Men from Nashville with a background in banking and merchandising found Stewart County, Tennessee to be rich in brown hematite and timber. Joseph Woods, Robert Woods and Thomas Yeatman formed a new company called Cumberland River Iron Works in hopes to becoming a major manufacturer of iron.
The men built the first furnace in Dover in 1828. Bear Spring’s furnace (not the one standing today) went up in 1830. The company would prosper at the expense of slave labor and extremely harsh working conditions for laborers up until the Civil War.
One of the ways the company could profit was the issuance of script instead of silver to their workers. These forms of payment were wooden tokens and could only be redeemed at the company’s commissary (or the company-owned store). There the wooden tokens were be exchanged for food and supplies. Not exactly a great way of getting paid.
The script payment was a devious way of keeping employees from leaving. It also prevented theft and widespread corruption. Workers who labored at furnaces were exposed to hazardous conditions on a continuous basis. The smoke alone would be enough to cause respiratory issues in no time.
By 1852, the company’s holdings included 51,000 acres of land and had a valuation of $1.28 million ($46 million in today’s dollars). They also owned 365 slaves. Slave labor was an integral part of the operation of the furnaces and allowed the company to be very profitable. A horrendous and dark time in our nation’s history, slaves were forced to work at the furnace or face the penalty of death.
In 1856, enslaved people began to organize an uprising across Stewart County. They were planning to overpower their owners (or “masters”), take their weapons and flee to Hopkinsville, Ky., and eventually to Ohio.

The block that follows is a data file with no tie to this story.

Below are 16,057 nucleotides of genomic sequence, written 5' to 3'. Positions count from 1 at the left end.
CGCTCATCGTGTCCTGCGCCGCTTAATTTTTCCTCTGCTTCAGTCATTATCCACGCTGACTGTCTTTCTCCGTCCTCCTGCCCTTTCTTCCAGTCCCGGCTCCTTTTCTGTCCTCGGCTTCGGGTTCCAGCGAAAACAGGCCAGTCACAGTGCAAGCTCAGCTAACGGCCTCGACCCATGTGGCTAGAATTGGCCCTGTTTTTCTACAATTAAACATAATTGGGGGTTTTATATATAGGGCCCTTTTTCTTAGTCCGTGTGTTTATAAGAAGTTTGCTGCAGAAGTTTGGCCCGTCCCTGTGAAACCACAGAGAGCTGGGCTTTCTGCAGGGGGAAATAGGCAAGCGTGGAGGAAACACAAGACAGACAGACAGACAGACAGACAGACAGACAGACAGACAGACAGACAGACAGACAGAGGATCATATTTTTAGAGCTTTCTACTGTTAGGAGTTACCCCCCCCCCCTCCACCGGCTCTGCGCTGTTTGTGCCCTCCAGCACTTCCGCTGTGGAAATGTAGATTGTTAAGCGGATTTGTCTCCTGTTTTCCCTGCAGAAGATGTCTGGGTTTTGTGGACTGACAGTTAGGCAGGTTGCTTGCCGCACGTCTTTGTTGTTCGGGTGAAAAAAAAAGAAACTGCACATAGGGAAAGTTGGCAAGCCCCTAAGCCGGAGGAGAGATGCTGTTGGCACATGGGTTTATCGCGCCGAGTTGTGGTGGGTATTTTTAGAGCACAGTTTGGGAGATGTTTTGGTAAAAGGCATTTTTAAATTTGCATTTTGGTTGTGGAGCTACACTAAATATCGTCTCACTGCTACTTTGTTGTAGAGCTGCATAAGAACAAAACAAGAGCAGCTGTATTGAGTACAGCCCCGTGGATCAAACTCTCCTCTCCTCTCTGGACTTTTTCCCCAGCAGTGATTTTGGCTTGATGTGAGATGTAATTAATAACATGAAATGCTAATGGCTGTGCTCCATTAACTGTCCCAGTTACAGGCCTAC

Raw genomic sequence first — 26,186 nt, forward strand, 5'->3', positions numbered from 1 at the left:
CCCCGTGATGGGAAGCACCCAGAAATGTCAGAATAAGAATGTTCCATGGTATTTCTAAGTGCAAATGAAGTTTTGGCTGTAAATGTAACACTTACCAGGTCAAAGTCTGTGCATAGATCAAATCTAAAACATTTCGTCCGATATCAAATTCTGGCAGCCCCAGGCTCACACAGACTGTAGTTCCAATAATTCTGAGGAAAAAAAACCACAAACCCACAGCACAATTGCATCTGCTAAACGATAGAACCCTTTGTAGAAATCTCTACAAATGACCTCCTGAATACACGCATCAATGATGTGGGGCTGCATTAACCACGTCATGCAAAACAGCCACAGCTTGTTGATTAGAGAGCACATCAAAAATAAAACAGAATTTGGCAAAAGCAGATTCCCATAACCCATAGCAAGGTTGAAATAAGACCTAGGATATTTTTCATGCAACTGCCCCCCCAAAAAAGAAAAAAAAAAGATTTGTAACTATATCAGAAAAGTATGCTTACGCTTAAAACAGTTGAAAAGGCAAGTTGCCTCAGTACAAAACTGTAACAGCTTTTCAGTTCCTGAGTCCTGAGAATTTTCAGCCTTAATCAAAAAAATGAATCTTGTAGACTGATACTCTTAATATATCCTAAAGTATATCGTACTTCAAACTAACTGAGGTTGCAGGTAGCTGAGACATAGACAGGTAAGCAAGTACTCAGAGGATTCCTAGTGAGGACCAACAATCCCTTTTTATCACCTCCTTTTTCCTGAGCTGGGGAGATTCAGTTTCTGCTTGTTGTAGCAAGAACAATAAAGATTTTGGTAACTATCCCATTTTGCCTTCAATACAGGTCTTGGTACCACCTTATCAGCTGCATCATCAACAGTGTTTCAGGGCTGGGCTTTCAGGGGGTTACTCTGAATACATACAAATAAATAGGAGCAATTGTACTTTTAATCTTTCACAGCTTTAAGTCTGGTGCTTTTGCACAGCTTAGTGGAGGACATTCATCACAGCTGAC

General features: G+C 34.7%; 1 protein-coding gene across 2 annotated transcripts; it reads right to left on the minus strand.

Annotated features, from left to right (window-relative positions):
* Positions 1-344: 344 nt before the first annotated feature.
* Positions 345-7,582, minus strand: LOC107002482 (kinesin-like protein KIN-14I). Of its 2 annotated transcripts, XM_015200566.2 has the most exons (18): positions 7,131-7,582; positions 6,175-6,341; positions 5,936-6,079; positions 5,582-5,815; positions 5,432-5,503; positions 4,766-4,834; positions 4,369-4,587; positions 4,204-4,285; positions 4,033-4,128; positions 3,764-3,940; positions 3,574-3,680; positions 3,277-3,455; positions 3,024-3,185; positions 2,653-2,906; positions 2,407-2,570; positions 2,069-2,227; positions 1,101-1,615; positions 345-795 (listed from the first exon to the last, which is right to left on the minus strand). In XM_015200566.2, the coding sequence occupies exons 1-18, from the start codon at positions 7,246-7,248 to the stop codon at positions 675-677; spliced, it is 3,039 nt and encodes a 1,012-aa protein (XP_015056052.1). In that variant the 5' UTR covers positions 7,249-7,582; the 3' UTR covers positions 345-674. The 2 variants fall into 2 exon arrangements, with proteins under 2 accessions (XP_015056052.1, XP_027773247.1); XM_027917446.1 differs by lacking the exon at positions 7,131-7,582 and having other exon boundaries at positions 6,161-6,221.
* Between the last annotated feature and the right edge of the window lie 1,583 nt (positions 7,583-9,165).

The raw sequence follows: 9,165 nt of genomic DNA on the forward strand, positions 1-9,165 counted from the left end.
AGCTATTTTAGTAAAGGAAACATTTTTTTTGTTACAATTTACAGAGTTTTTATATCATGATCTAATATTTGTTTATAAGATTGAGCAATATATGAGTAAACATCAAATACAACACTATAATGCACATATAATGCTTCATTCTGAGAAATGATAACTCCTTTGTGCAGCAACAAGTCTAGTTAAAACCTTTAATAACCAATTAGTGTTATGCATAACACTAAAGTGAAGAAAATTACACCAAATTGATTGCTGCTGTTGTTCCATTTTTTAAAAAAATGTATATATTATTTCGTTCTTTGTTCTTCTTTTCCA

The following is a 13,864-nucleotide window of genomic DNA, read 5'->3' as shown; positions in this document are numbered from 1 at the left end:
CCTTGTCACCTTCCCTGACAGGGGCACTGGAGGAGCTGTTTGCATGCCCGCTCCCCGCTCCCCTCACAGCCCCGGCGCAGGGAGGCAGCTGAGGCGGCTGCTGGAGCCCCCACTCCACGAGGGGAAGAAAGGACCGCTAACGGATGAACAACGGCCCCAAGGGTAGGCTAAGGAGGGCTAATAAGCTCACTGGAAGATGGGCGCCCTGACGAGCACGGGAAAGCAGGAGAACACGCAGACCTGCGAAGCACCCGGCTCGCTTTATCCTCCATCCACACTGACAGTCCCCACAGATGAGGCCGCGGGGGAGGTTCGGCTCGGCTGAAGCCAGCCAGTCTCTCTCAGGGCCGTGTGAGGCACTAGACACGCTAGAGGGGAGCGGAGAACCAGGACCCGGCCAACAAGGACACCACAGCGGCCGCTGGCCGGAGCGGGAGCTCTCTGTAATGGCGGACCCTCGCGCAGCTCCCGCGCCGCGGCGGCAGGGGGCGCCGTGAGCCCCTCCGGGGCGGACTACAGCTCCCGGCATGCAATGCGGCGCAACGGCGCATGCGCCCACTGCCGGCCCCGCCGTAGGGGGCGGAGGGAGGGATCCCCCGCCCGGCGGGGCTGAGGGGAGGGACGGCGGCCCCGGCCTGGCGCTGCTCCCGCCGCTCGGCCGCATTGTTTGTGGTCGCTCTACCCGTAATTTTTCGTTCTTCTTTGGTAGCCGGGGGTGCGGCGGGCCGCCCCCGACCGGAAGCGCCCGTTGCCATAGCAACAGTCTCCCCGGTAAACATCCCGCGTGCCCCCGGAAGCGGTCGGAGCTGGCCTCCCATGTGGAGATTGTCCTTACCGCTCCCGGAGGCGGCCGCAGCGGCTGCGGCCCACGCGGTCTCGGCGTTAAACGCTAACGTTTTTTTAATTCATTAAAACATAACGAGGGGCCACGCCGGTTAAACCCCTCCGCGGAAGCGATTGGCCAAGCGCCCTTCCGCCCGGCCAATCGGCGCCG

Rumors of the uprising spread to company and government leaders. In December 1856 a “Vigilant Committee” was formed at Dover. Slaves from all over Stewart County were arrested and carried before the committee. Under penalty of severe punishment or death, they had to confess to the planned revolt. Six leaders were hung by the committee a few days before Christmas and a large number were severely whipped.
With several hundred slaves owned by the furnace companies, Stewart County’s total slave population was significantly more. According to the 1860 US Census, 2,415 slaves lived in Stewart County, or about 24% of the total population.
During the Civil War, nearby Fort Donelson, a Confederate stronghold at Dover on the Cumberland River, fell to Union forces in February 1862. This opened the floodgates for the Union to advance deep into Tennessee. Along the way, the Union army destroyed any strategic facilities the Confederacy could use to aid their war. Gunboats fired into Bear Spring and destroyed the furnace and other iron works.
After the Civil War, Bear Spring Furnace was rebuilt in 1873, which a portion of it remains today. Without slave labor and increased competition, the iron-making business in Stewart County was marginally profitable. The company sold the Bear Spring furnace to Cumberland River Lands, Ltd. in 1890 for just $225,000. The new company leased out the furnace to White, Dixon and Company from 1890 to 1901.
One of the big milestones for Bear Spring was the coming of the railroad. Cumberland River Lands, Ltd. organized a new railroad company, the Tennessee and Cumberland River Railroad, to haul iron, timber, supplies and passengers. The 15-mile railroad spur went from Bear Spring to Tennessee Ridge and connected there with the L&N Railroad. The line went into business in 1898.
Despite excitement and promise of the railroad spur, business at Bear Spring and the local iron industry continued to be volatile. A series of ownership changes and lease agreements continued until the 1920s. The railroad was dismantled after just 23 years running and in 1927 the Bear Spring Furnace shut down for good. It is believed to be the last Cold Blast Charcoal furnace to operate in the US.
The following year, the furnace at Bear Spring, except for the stack itself, was razed with the materials hauled to Dover for repurposing. Today the remains of the furnace stack can be seen right along Tennessee 49 in the Bear Spring community. The highway from Bear Spring to Tennessee Ridge runs on top of the old railroad bed.
Location of Bear Spring Furnace
- The Clarksville Leaf-Chronicle – September 8, 1928
- The Clarksville Leaf-Chronicle – History of Cumberland River Irons Work Recalled – February 13, 1954
- The Clarksville Leaf-Chronicle – September 21, 1939
- The Clarksville Leaf-Chronicle – September 4, 1926
- US Census 1860